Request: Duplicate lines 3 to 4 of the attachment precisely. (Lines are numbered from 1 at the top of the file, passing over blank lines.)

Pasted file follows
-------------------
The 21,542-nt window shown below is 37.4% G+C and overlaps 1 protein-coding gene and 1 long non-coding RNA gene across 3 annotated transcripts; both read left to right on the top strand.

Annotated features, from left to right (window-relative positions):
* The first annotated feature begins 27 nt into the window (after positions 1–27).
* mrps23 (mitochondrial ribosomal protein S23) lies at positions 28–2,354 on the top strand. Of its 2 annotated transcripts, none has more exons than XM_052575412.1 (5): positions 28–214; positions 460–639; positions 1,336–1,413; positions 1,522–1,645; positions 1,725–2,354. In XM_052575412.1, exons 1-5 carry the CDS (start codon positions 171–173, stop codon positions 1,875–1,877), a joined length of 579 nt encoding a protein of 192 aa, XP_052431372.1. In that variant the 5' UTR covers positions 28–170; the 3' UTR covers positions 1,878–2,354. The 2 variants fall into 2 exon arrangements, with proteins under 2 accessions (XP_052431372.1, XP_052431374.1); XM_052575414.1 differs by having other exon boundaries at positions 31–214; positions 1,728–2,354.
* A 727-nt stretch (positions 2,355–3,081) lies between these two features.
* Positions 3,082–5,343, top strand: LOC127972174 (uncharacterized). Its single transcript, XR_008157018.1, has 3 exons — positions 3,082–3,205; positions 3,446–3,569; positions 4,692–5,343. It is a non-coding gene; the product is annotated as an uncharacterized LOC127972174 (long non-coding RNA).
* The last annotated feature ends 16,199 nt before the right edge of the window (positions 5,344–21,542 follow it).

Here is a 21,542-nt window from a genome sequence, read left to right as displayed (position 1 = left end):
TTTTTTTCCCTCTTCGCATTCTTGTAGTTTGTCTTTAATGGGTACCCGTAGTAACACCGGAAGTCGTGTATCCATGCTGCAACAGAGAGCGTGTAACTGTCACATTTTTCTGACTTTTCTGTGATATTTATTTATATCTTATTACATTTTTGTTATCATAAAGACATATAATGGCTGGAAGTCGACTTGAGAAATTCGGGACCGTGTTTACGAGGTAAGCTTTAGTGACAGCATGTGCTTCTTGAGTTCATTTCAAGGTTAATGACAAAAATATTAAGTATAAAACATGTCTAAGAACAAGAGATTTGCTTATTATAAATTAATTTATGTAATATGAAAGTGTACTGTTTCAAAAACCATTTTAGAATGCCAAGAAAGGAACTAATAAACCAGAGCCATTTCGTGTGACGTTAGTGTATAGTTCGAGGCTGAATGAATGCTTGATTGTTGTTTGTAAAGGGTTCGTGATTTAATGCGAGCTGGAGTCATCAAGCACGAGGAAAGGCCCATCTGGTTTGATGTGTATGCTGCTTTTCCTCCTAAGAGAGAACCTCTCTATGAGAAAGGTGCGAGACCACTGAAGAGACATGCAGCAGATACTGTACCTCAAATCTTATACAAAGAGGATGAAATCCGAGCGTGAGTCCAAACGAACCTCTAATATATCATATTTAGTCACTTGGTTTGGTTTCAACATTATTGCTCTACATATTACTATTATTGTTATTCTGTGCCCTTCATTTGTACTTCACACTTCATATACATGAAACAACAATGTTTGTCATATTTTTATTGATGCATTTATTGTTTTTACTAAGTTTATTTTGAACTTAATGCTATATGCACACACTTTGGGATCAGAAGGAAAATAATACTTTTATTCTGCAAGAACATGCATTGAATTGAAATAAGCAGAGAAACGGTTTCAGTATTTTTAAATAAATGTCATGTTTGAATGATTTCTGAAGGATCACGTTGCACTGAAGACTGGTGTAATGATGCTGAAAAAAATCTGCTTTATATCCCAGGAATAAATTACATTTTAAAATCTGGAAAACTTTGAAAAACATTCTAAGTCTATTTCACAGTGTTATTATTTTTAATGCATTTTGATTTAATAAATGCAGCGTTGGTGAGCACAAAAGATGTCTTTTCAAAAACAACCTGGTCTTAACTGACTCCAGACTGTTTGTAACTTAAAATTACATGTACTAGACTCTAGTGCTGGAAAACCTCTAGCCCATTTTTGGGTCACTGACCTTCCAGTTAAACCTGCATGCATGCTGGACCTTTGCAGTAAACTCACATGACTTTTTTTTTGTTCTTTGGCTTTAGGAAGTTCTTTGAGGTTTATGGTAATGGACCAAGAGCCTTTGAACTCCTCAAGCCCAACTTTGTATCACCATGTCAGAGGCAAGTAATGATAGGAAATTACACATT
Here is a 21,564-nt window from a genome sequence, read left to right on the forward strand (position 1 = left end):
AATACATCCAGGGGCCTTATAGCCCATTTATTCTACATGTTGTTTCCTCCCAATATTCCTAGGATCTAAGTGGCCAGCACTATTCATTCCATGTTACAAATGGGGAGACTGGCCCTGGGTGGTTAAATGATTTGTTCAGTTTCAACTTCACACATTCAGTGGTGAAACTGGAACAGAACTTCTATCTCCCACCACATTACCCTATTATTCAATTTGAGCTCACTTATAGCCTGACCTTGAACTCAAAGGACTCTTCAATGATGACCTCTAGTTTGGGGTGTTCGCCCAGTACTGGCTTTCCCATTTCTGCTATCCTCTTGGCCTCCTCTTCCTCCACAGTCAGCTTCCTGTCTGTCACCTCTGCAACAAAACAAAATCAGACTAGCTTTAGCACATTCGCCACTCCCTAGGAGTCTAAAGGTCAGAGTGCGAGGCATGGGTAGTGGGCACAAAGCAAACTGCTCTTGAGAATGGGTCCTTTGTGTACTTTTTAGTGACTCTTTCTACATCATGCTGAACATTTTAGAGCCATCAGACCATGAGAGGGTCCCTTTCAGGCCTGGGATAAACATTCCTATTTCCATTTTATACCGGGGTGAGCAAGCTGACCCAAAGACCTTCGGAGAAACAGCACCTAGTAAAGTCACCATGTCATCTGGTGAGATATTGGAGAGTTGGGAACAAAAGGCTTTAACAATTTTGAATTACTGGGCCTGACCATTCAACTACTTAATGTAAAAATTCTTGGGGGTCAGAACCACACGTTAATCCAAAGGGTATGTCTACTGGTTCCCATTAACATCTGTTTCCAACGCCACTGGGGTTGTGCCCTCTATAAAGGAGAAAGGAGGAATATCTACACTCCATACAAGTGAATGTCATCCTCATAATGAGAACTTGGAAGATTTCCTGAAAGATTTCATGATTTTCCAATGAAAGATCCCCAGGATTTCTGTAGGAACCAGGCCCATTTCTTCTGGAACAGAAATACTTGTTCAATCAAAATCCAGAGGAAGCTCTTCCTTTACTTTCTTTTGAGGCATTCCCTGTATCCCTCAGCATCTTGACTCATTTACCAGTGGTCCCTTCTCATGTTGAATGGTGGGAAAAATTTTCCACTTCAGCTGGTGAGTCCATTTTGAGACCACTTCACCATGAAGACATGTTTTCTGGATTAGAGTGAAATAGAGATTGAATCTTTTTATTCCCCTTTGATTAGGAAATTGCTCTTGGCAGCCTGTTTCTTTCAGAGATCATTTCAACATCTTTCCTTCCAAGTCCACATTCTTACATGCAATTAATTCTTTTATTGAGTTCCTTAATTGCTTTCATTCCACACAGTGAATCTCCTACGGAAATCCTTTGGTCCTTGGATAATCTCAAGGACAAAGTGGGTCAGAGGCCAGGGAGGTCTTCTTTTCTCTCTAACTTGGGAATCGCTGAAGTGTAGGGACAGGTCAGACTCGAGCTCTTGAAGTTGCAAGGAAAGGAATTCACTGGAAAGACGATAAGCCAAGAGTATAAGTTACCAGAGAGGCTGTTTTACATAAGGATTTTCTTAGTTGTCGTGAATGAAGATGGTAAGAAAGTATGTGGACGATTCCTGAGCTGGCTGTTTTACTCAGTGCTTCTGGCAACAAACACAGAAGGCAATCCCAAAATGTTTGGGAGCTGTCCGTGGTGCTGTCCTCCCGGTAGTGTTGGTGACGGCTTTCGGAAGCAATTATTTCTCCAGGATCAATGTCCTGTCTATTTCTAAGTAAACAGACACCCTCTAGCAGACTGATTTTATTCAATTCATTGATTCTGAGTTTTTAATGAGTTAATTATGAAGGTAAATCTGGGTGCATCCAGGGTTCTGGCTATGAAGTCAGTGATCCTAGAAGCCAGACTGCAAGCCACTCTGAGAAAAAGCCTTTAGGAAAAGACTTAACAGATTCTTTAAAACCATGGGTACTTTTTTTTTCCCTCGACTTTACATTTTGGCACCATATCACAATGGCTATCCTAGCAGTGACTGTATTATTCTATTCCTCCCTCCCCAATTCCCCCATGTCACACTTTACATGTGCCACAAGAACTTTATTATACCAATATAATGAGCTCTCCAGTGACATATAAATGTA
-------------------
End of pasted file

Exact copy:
* The first annotated feature begins 27 nt into the window (after positions 1–27).
* mrps23 (mitochondrial ribosomal protein S23) lies at positions 28–2,354 on the top strand. Of its 2 annotated transcripts, none has more exons than XM_052575412.1 (5): positions 28–214; positions 460–639; positions 1,336–1,413; positions 1,522–1,645; positions 1,725–2,354. In XM_052575412.1, exons 1-5 carry the CDS (start codon positions 171–173, stop codon positions 1,875–1,877), a joined length of 579 nt encoding a protein of 192 aa, XP_052431372.1. In that variant the 5' UTR covers positions 28–170; the 3' UTR covers positions 1,878–2,354. The 2 variants fall into 2 exon arrangements, with proteins under 2 accessions (XP_052431372.1, XP_052431374.1); XM_052575414.1 differs by having other exon boundaries at positions 31–214; positions 1,728–2,354.